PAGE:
What you paid for your assets and how the Internal Revenue Service values them are not the same considerations, but taxpayers often don’t know the difference.
“This is not the kind of thing you run into every day,” says Thomas H. Ahlbeck, CPA, managing director at SS&G’s Des Plaines, Ill., office. “Some people might only run into this complexity a couple of times in their lifetime.”
However, the wrong basis can add thousands of dollars to your taxes, so it’s important to understand how this can happen, especially as your net worth grows and affairs become more complicated.
Smart Business spoke with Ahlbeck about how to get a handle on this important, but nebulous, accounting concept.
What is basis?
Basis is what the IRS uses as your asset value for determining your gain/loss or taxability of a transaction. For example, if you bought a common stock but don’t know or cannot prove your purchase price, you might have to enter the basis as zero even though you paid significantly more. You’ll pay more taxes on the proceeds you receive — or not be able to write off a loss if the security is worthless.
What is the biggest problem area for figuring basis and how can it be detrimental for your taxes?
Taxpayers are losing a small fortune with nondeductible individual retirement accounts. IRAs can be problematic because you pay thousands of dollars into an IRA and the basis is not easy to track. When people put in after-tax contributions to their IRAs, they might not be keeping track or telling their accountant as it doesn’t have anything to do with their current taxes. Later, unless you can prove those were after-tax contributions, you’ll have to pay taxes on the money again when you take it out.
Once you’re making withdrawals from the IRA, the nondeductible contributions are taken as a percentage of every withdrawal. So, if you put in $100,000 of after-tax dollars originally and the account grows to $150,000, then only two-thirds of that is not taxable and a third of each withdrawal will be taxed.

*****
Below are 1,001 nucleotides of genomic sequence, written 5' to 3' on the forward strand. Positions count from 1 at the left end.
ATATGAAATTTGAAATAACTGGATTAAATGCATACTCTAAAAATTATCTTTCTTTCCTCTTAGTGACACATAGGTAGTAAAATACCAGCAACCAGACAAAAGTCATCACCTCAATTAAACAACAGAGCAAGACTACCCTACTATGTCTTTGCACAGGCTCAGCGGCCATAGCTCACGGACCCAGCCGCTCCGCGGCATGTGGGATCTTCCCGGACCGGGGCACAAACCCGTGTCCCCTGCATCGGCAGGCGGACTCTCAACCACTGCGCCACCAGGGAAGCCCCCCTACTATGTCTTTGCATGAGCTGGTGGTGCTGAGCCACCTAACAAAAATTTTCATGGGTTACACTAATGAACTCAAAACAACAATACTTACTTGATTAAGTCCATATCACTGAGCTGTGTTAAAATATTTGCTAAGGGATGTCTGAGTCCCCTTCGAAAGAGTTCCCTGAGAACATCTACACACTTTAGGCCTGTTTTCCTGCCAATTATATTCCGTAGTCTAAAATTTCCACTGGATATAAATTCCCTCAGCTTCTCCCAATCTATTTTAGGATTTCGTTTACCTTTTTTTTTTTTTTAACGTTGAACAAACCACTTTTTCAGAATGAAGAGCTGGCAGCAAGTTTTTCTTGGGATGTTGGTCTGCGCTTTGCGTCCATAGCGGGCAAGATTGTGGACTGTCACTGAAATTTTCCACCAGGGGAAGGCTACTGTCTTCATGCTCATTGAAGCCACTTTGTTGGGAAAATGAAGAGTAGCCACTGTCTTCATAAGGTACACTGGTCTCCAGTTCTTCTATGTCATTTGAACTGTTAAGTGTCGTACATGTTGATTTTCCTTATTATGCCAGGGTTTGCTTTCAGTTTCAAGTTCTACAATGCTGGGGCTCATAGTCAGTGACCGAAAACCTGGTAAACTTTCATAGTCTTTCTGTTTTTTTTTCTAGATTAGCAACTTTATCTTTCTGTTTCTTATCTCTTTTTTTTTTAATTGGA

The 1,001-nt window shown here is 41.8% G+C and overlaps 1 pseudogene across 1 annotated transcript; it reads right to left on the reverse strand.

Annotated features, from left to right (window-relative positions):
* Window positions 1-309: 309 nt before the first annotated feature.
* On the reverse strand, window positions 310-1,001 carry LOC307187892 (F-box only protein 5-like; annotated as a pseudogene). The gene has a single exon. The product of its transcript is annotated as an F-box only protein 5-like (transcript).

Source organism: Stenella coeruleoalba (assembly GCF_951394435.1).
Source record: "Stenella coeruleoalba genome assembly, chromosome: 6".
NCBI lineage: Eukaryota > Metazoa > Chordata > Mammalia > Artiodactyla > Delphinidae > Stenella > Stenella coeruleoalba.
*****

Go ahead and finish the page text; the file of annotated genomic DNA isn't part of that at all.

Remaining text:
How is real estate another area where basis is often wrong?
Real estate is another neglected area for basis — particularly primary and secondary residences where accountants aren’t completing a depreciation schedule. Today, many homeowners look at the current market and assume their home will never appreciate. Therefore, they don’t keep records of improvements, which should be added to the basis to narrow any gains when it comes time to sell in 10 or 20 years. This is even more critical for a vacation home because you don’t get the $500,000 exclusion of taxable gain that you might get on your primary home.
Real estate transactions, by their very nature, are held for a sizeable length of time, making it difficult to keep all the records. Your basis can be further complicated because the land and building are held as separate values and the land’s original value is often forgotten when configuring basis for a sale years later. If a property goes through a bankruptcy or debt forgiveness, those also will change the value of the basis.
Another problem is when inheriting or gifting occurs because, again, records can be lost. If someone inherits real estate, the basis value is stepped up to the current market value, which is why an appraisal needs to be done at the time of death. The idea of the increased value, which can happen for no other reason than inflation, is to counteract estate taxes.
However, if a property is gifted, the value of the basis is what the original owner paid for it. Therefore, if a couple jointly own property and one spouse dies, half of the basis will stay at the original purchase price, while the other half will be stepped up to the date-of-death value.
What can you do to prevent some of these difficulties?
The simple rule of thumb is to know the basis of all your assets at all times, meaning what you can use as value against the selling price in the eyes of the IRS. Know what will change the character of an asset, such as when a personal residence becomes rental property. There’s a lot of logic to basis, but with fair market value of property, the contract cost, debt involved, after-tax dollars, inheritance and gifting, the original basis can be confusing and even change without you realizing it.
You also might not recognize the tax consequences of your actions. For example, if you bought a stock for $10,000, you also need to keep track of the reinvestment because it becomes part of the cost to give you a higher basis.
Don’t assume your financial adviser or accountant is tracking basis. If they are, keep an eye on it to ensure they are doing so correctly. Many financial advisers now are tracking basis for stocks and mutual funds, especially with new rules from the IRS, but there can also be basis issues and related loss limitations with a closely held corporation or a partnership.
Know what records you need to have and how long to keep them. When someone gifts you a vacation home, you might not think that you’ll need the paperwork stating what the home originally cost. A lot of people think they only need to save three years of tax records before they throw them out. But as long as the transaction hasn’t been completed, it needs to be tracked.
Thomas H. Ahlbeck, CPA, is a managing director of SS&G’s Des Plaines, Ill., office. Reach him at (800) 869-1834 or TAhlbeck@SSandG.com.
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